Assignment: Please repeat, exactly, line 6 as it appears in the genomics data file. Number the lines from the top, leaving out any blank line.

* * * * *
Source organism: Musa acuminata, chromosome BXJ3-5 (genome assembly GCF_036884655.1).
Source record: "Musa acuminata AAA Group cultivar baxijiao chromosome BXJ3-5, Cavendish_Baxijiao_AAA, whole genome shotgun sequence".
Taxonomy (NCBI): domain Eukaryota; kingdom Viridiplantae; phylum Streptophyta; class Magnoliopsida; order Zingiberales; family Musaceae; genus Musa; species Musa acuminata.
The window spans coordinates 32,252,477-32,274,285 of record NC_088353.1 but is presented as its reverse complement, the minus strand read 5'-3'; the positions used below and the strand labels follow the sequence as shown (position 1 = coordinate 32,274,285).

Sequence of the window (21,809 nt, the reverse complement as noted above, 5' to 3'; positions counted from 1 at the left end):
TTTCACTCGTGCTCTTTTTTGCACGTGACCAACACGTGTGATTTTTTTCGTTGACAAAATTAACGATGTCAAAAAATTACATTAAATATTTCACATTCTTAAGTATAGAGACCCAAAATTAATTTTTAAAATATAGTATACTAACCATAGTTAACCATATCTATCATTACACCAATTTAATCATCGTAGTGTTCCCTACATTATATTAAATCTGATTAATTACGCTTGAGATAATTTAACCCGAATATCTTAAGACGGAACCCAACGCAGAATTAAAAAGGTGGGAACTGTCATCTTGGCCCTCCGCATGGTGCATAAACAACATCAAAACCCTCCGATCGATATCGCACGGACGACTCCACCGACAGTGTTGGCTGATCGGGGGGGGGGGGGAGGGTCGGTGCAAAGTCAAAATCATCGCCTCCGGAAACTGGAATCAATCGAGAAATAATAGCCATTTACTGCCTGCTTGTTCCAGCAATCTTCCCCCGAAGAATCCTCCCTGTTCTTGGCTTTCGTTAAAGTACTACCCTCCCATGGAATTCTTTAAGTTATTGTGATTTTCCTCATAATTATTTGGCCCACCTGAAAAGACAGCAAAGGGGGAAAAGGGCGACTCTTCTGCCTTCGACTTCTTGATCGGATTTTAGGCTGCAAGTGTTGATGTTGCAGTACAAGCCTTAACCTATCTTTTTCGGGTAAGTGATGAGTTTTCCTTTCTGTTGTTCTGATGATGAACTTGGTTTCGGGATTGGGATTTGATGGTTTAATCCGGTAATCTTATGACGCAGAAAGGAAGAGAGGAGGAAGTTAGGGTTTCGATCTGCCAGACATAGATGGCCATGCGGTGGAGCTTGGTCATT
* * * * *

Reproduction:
TTTCACTCGTGCTCTTTTTTGCACGTGACCAACACGTGTGATTTTTTTCGTTGACAAAATTAACGATGTCAAAAAATTACATTAAATATTTCACATTCTTAAGTATAGAGACCCAAAATTAATTTTTAAAATATAGTATACTAACCATAGTTAACCATATCTATCATTACACCAATTTAATCATCGTAGTGTTCCCTACATTATATTAAATCTGATTAATTACGCTTGAGATAATTTAACCCGAATATCTTAAGACGGAACCCAACGCAGAATTAAAAAGGTGGGAACTGTCATCTTGGCCCTCCGCATGGTGCATAAACAACATCAAAACCCTCCGATCGATATCGCACGGACGACTCCACCGACAGTGTTGGCTGATCGGGGGGGGGGGGGAGGGTCGGTGCAAAGTCAAAATCATCGCCTCCGGAAACTGGAATCAATCGAGAAATAATAGCCATTTACTGCCTGCTTGTTCCAGCAATCTTCCCCCGAAGAATCCTCCCTGTTCTTGGCTTTCGTTAAAGTACTACCCTCCCATGGAATTCTTTAAGTTATTGTGATTTTCCTCATAATTATTTGGCCCACCTGAAAAGACAGCAAAGGGGGAAAAGGGCGACTCTTCTGCCTTCGACTTCTTGATCGGATTTTAGGCTGCAAGTGTTGATGTTGCAGTACAAGCCTTAACCTATCTTTTTCGGGTAAGTGATGAGTTTTCCTTTCTGTTGTTCTGATGATGAACTTGGTTTCGGGATTGGGATTTGATGGTTTAATCCGGTAATCTTATGACGCAGAAAGGAAGAGAGGAGGAAGTTAGGGTTTCGATCTGCCAGACATAGATGGCCATGCGGTGGAGCTTGGTCATT